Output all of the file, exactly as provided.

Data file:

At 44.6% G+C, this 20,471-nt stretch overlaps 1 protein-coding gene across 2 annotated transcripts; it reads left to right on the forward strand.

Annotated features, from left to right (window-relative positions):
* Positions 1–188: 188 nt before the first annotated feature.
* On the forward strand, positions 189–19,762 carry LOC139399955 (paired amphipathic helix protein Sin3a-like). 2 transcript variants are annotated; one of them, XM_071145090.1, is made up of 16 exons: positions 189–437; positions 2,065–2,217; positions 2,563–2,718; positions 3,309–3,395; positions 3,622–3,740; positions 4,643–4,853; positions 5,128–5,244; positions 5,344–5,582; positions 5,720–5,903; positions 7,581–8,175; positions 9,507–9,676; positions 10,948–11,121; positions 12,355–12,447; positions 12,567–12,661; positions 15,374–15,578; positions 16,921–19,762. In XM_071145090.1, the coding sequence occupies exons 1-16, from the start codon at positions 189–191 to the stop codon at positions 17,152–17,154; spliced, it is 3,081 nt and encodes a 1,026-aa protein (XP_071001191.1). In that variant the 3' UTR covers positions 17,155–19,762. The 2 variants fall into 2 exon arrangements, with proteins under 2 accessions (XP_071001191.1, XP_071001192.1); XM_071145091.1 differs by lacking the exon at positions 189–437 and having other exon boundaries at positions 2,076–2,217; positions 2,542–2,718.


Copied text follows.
At 44.6% G+C, this 20,471-nt stretch overlaps 1 protein-coding gene across 2 annotated transcripts; it reads left to right on the forward strand.

Annotated features, from left to right (window-relative positions):
* Positions 1–188: 188 nt before the first annotated feature.
* On the forward strand, positions 189–19,762 carry LOC139399955 (paired amphipathic helix protein Sin3a-like). 2 transcript variants are annotated; one of them, XM_071145090.1, is made up of 16 exons: positions 189–437; positions 2,065–2,217; positions 2,563–2,718; positions 3,309–3,395; positions 3,622–3,740; positions 4,643–4,853; positions 5,128–5,244; positions 5,344–5,582; positions 5,720–5,903; positions 7,581–8,175; positions 9,507–9,676; positions 10,948–11,121; positions 12,355–12,447; positions 12,567–12,661; positions 15,374–15,578; positions 16,921–19,762. In XM_071145090.1, the coding sequence occupies exons 1-16, from the start codon at positions 189–191 to the stop codon at positions 17,152–17,154; spliced, it is 3,081 nt and encodes a 1,026-aa protein (XP_071001191.1). In that variant the 3' UTR covers positions 17,155–19,762. The 2 variants fall into 2 exon arrangements, with proteins under 2 accessions (XP_071001191.1, XP_071001192.1); XM_071145091.1 differs by lacking the exon at positions 189–437 and having other exon boundaries at positions 2,076–2,217; positions 2,542–2,718.